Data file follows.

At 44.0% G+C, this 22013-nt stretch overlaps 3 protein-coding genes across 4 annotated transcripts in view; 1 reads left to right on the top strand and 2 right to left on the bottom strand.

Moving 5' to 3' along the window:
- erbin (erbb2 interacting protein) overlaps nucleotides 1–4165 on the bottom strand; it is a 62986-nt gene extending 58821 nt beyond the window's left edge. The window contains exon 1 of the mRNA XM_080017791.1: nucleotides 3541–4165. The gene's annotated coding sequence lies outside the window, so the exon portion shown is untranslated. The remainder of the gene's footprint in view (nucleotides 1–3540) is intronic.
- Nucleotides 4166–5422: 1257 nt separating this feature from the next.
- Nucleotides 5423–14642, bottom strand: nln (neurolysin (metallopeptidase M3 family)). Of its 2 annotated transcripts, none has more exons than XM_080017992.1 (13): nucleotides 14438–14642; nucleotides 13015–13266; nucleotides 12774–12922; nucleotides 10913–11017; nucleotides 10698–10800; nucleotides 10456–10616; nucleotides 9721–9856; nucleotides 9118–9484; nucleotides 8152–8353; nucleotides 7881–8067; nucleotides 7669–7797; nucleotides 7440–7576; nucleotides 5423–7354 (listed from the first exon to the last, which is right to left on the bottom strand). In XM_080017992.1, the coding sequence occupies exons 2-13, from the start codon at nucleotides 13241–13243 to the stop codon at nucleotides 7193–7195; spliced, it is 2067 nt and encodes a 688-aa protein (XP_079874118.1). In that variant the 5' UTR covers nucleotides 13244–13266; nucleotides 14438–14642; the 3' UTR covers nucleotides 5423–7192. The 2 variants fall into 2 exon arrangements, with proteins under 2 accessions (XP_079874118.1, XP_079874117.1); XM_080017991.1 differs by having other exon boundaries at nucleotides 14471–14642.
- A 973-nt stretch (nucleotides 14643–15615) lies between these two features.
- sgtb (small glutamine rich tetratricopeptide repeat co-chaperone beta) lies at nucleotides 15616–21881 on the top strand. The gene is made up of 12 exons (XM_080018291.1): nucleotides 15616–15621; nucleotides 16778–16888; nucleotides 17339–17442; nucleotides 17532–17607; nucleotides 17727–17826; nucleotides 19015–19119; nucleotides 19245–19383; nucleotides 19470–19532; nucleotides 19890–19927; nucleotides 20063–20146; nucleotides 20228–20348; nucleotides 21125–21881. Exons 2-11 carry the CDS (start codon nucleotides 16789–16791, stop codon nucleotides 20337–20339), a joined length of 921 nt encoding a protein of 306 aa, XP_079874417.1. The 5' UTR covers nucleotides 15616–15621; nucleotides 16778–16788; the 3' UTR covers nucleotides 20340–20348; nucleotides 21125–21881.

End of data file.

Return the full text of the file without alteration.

At 44.0% G+C, this 22013-nt stretch overlaps 3 protein-coding genes across 4 annotated transcripts in view; 1 reads left to right on the top strand and 2 right to left on the bottom strand.

Moving 5' to 3' along the window:
- erbin (erbb2 interacting protein) overlaps nucleotides 1–4165 on the bottom strand; it is a 62986-nt gene extending 58821 nt beyond the window's left edge. The window contains exon 1 of the mRNA XM_080017791.1: nucleotides 3541–4165. The gene's annotated coding sequence lies outside the window, so the exon portion shown is untranslated. The remainder of the gene's footprint in view (nucleotides 1–3540) is intronic.
- Nucleotides 4166–5422: 1257 nt separating this feature from the next.
- Nucleotides 5423–14642, bottom strand: nln (neurolysin (metallopeptidase M3 family)). Of its 2 annotated transcripts, none has more exons than XM_080017992.1 (13): nucleotides 14438–14642; nucleotides 13015–13266; nucleotides 12774–12922; nucleotides 10913–11017; nucleotides 10698–10800; nucleotides 10456–10616; nucleotides 9721–9856; nucleotides 9118–9484; nucleotides 8152–8353; nucleotides 7881–8067; nucleotides 7669–7797; nucleotides 7440–7576; nucleotides 5423–7354 (listed from the first exon to the last, which is right to left on the bottom strand). In XM_080017992.1, the coding sequence occupies exons 2-13, from the start codon at nucleotides 13241–13243 to the stop codon at nucleotides 7193–7195; spliced, it is 2067 nt and encodes a 688-aa protein (XP_079874118.1). In that variant the 5' UTR covers nucleotides 13244–13266; nucleotides 14438–14642; the 3' UTR covers nucleotides 5423–7192. The 2 variants fall into 2 exon arrangements, with proteins under 2 accessions (XP_079874118.1, XP_079874117.1); XM_080017991.1 differs by having other exon boundaries at nucleotides 14471–14642.
- A 973-nt stretch (nucleotides 14643–15615) lies between these two features.
- sgtb (small glutamine rich tetratricopeptide repeat co-chaperone beta) lies at nucleotides 15616–21881 on the top strand. The gene is made up of 12 exons (XM_080018291.1): nucleotides 15616–15621; nucleotides 16778–16888; nucleotides 17339–17442; nucleotides 17532–17607; nucleotides 17727–17826; nucleotides 19015–19119; nucleotides 19245–19383; nucleotides 19470–19532; nucleotides 19890–19927; nucleotides 20063–20146; nucleotides 20228–20348; nucleotides 21125–21881. Exons 2-11 carry the CDS (start codon nucleotides 16789–16791, stop codon nucleotides 20337–20339), a joined length of 921 nt encoding a protein of 306 aa, XP_079874417.1. The 5' UTR covers nucleotides 15616–15621; nucleotides 16778–16788; the 3' UTR covers nucleotides 20340–20348; nucleotides 21125–21881.